Bill C-21 – “Standing Up For Victims of White Collar Crime Act” Comes Into Force

Update:                                        

Under this new law, those convicted of white collar crimes may have to compensate their victims

MONTREAL, November 1, 2011 – The Honourable Rob Nicholson, P.C., Q.C., M.P. for Niagara Falls, Minister of Justice and Attorney General of Canada, welcomed the coming into force of Bill C-21, the Standing Up For Victims of White Collar Crime Act. The Minister made the announcement alongside the Honourable Maxime Bernier, P.C., M.P. for Beauce and Minister of State (Small Business and Tourism). The legislation provides tougher sentences for fraud which will help combat white-collar crime.

“It’s an unfortunate reality that white collar crime has taken its toll on individuals and communities across Canada,” said Minister Nicholson. “This legislation stands up for victims of fraud, and makes it easier for them to seek the restitution they deserve.”

The legislation includes a mandatory minimum penalty of at least two years for fraud over $1M. It also toughens sentences by adding aggravating factors that courts can consider. These aggravating factors include:

  • if the fraud had a significant impact on the victim, given the victim’s particular circumstances, including his/her age, health and financial situation;
  • the offender’s failure to comply with applicable licensing rules or professional standards; and;
  • the magnitude, complexity, and duration of the fraud and the degree of planning that went into it.

Bill C-21:

Bill C-21 came into force on November 1, 2011.

Sentencing

This legislation will better ensure that sentencing for fraud, and in particular large-scale fraud, reflects the serious nature of the crime. These measures shape the sentence that can be imposed on the offender and include:

  • mandatory jail time of at least two years for fraud over $1 million regardless of the number of victims involved;
  • additional statutory aggravating factors that can be applied to sentencing in fraud cases such as:
    • if the offence had a significant impact on the victim, given the victim’s particular circumstances, including his/her age, health and financial situation;
    • the offender concealing or destroying records relating to the fraud or the disbursement of proceeds of the fraud;
    • the offender failing to comply with applicable licensing rules or professional standards; and,
    • the magnitude, complexity, and duration of the fraud and the degree of planning that went into it.
  • allowing the court to impose a prohibition order to prevent the offender from having employment or working in a volunteer capacity that involves having authority over other people’s money.

Restitution

Additional measures in the legislation improve the responsiveness of the justice system to meet the needs of victims of fraud through restitution and community impact statements. These amendments will increase the use of restitution orders in fraud cases by:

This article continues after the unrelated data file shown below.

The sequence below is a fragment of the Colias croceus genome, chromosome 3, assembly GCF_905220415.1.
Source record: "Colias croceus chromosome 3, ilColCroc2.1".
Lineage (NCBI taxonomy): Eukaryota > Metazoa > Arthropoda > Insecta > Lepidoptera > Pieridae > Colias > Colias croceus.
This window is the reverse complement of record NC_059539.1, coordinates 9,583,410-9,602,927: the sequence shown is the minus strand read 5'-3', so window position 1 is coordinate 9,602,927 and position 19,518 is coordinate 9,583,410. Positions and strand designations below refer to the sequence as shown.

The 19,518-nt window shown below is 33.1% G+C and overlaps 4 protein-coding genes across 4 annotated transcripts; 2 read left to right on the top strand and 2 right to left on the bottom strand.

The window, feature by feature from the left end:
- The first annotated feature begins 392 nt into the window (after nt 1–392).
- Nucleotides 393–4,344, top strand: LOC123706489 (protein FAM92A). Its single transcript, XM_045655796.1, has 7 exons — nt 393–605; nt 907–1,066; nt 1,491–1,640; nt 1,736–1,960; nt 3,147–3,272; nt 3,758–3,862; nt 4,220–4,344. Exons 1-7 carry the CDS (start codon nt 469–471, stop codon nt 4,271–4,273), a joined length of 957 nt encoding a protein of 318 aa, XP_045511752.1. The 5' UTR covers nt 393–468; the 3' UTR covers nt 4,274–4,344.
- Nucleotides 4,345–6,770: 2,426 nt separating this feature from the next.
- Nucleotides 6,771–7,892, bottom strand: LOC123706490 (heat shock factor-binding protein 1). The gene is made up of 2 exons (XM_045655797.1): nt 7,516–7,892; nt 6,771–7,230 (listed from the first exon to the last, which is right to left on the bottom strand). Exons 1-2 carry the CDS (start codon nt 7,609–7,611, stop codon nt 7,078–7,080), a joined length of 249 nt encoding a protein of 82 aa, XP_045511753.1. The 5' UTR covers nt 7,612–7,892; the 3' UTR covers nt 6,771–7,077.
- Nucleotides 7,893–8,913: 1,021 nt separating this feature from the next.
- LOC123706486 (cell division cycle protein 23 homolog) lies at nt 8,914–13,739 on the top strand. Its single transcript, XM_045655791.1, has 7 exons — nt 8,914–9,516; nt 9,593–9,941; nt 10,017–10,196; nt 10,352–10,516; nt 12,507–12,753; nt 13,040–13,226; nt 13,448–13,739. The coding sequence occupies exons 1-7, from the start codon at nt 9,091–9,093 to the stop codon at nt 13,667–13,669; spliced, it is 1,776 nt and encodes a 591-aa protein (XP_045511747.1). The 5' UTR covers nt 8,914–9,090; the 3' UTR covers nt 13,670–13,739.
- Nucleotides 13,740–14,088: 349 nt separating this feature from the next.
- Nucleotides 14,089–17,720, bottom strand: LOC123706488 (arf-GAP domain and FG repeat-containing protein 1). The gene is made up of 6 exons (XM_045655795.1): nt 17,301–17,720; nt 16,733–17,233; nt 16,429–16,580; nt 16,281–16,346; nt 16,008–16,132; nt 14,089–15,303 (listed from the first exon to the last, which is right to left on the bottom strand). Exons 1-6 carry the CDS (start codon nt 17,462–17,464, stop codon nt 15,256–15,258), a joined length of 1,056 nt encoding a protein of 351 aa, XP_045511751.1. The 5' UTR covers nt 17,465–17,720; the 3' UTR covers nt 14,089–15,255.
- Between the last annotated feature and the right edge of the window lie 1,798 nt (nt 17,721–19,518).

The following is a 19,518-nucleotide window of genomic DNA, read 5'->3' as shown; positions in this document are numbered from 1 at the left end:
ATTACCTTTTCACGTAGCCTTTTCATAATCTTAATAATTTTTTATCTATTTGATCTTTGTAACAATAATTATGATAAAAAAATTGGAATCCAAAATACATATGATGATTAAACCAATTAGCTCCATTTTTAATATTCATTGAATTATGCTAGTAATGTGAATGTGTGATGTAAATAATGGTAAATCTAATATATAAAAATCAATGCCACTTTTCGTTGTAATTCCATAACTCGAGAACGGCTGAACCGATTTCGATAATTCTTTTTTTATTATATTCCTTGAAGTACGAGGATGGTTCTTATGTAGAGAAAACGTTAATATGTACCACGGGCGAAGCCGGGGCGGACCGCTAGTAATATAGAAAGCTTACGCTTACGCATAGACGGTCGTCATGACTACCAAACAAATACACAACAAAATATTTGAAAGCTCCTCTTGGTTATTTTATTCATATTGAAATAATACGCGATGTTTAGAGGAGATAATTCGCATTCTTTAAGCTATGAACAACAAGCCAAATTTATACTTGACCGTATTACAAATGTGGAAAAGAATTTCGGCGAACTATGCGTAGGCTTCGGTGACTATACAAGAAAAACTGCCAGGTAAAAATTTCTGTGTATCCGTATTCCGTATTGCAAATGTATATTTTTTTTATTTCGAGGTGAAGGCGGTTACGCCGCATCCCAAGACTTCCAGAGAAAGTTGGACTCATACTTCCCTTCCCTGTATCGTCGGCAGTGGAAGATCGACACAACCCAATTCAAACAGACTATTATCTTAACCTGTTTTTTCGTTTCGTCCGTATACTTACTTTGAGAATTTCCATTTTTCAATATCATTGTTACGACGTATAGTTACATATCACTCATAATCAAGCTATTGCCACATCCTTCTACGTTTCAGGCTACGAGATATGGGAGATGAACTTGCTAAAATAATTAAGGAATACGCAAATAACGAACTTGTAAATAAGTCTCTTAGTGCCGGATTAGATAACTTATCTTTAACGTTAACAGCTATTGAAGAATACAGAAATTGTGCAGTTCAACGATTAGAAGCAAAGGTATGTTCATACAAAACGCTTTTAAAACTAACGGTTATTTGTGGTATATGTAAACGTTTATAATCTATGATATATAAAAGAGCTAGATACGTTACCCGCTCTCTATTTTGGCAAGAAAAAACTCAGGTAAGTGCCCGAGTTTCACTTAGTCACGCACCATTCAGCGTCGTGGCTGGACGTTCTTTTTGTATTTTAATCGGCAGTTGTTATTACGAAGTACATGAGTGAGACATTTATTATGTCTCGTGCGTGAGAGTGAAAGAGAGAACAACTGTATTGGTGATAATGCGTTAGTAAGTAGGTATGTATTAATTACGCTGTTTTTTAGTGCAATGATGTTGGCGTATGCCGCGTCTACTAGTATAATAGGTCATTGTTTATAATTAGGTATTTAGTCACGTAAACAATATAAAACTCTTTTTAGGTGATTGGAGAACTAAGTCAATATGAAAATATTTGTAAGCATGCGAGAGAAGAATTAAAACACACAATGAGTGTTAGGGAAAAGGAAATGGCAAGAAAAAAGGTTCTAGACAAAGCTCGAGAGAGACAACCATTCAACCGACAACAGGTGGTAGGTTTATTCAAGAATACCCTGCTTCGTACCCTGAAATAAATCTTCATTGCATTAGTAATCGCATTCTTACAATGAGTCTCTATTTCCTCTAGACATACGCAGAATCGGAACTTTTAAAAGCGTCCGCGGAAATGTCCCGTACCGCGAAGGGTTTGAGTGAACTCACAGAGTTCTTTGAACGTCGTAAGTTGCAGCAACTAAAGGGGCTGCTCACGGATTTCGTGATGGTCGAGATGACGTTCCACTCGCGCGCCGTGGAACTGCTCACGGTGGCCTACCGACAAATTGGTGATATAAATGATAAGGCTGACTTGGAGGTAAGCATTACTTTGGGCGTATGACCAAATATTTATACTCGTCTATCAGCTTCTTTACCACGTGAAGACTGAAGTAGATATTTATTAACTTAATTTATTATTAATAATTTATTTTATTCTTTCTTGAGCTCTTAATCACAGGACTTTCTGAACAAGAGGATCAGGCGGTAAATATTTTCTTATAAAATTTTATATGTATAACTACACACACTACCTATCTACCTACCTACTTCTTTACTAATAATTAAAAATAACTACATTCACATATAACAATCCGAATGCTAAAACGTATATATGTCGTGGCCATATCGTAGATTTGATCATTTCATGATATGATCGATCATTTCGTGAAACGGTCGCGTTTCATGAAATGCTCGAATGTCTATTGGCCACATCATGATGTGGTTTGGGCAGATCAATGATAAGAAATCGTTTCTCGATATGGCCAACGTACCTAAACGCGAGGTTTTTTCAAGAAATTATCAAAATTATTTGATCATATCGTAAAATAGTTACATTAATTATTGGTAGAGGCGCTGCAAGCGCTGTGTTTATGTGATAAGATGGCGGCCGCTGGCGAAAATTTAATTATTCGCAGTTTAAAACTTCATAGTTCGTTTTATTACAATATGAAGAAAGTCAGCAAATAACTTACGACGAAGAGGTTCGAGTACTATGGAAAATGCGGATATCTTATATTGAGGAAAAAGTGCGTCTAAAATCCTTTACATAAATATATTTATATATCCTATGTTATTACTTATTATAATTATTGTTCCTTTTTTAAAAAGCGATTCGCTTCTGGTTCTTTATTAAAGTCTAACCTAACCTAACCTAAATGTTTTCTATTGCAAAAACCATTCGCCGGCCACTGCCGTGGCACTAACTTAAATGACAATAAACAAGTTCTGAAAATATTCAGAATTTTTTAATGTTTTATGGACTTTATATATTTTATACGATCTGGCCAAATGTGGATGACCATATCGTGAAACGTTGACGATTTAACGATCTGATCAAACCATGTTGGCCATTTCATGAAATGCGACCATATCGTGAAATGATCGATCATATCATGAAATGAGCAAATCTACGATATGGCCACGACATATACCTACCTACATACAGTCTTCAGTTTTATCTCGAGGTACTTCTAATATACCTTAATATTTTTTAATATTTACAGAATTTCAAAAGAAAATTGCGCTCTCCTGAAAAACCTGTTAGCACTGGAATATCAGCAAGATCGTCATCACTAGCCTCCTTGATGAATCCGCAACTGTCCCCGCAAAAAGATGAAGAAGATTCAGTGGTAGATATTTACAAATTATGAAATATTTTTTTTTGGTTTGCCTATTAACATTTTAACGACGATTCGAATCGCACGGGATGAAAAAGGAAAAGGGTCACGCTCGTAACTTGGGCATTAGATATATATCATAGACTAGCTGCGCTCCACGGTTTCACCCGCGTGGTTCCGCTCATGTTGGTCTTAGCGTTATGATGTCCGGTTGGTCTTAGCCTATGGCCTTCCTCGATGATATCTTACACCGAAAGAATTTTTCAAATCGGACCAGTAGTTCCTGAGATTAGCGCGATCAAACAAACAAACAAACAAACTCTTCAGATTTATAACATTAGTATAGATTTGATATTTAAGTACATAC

• requiring judges to consider restitution from the offender in all cases of fraud involving an identified victim with ascertainable losses. Judges are now also required to provide reasons in cases where a victims has sought restitution but it has not been ordered;
  • requiring the Crown to advise the court if reasonable steps have been taken to provide victims with an opportunity to indicate whether they are seeking restitution for their readily ascertainable losses. This ensures that sentencing does not proceed without consideration of restitution or without an opportunity for victims to indicate to the Crown that they wish to seek restitution; and
  • providing victims with an optional form to indicate that they want the Crown to seek restitution from the offender and to set out their ascertainable losses.

Community Impact Statements

The Criminal Code currently provides that in determining the sentence to be imposed on an offender, judges must consider victim impact statements that have been submitted to the court. A victim impact statement is a written statement by a victim of crime that describes the harm done to them and, more generally, the effect or impact that the crime has had on his or her life.

In some fraud cases, the impact of the crime can extend to other persons and not only to those who have suffered direct financial losses. Therefore, a final measure under this Act explicitly allows courts to also consider Community Impact Statements. A Community Impact Statement may describe the losses suffered by the community, such as a neighbourhood association, business association or seniors group, as a result of the fraud.

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